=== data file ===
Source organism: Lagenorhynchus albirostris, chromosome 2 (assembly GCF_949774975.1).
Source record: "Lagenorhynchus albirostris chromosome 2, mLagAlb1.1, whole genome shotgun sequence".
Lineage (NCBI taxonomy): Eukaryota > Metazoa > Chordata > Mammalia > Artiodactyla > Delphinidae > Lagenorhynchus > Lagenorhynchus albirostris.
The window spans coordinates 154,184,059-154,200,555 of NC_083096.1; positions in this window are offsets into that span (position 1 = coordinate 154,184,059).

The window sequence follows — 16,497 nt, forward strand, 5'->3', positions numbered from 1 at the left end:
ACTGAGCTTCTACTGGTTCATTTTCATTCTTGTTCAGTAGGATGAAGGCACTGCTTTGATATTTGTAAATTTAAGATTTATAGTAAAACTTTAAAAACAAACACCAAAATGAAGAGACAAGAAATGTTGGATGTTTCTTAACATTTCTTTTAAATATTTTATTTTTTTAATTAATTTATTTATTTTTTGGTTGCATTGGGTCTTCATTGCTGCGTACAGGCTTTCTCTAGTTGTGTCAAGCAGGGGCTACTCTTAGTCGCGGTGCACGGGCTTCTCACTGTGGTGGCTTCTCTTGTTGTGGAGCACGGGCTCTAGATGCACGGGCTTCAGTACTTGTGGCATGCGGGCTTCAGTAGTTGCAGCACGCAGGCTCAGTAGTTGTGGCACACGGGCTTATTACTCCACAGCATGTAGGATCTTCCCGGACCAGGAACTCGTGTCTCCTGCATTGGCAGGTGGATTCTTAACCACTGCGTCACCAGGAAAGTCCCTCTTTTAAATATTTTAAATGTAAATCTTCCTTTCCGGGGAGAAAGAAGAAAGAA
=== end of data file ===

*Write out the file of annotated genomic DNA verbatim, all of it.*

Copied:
Source organism: Lagenorhynchus albirostris, chromosome 2 (assembly GCF_949774975.1).
Source record: "Lagenorhynchus albirostris chromosome 2, mLagAlb1.1, whole genome shotgun sequence".
Lineage (NCBI taxonomy): Eukaryota > Metazoa > Chordata > Mammalia > Artiodactyla > Delphinidae > Lagenorhynchus > Lagenorhynchus albirostris.
The window spans coordinates 154,184,059-154,200,555 of NC_083096.1; positions in this window are offsets into that span (position 1 = coordinate 154,184,059).

The window sequence follows — 16,497 nt, forward strand, 5'->3', positions numbered from 1 at the left end:
ACTGAGCTTCTACTGGTTCATTTTCATTCTTGTTCAGTAGGATGAAGGCACTGCTTTGATATTTGTAAATTTAAGATTTATAGTAAAACTTTAAAAACAAACACCAAAATGAAGAGACAAGAAATGTTGGATGTTTCTTAACATTTCTTTTAAATATTTTATTTTTTTAATTAATTTATTTATTTTTTGGTTGCATTGGGTCTTCATTGCTGCGTACAGGCTTTCTCTAGTTGTGTCAAGCAGGGGCTACTCTTAGTCGCGGTGCACGGGCTTCTCACTGTGGTGGCTTCTCTTGTTGTGGAGCACGGGCTCTAGATGCACGGGCTTCAGTACTTGTGGCATGCGGGCTTCAGTAGTTGCAGCACGCAGGCTCAGTAGTTGTGGCACACGGGCTTATTACTCCACAGCATGTAGGATCTTCCCGGACCAGGAACTCGTGTCTCCTGCATTGGCAGGTGGATTCTTAACCACTGCGTCACCAGGAAAGTCCCTCTTTTAAATATTTTAAATGTAAATCTTCCTTTCCGGGGAGAAAGAAGAAAGAA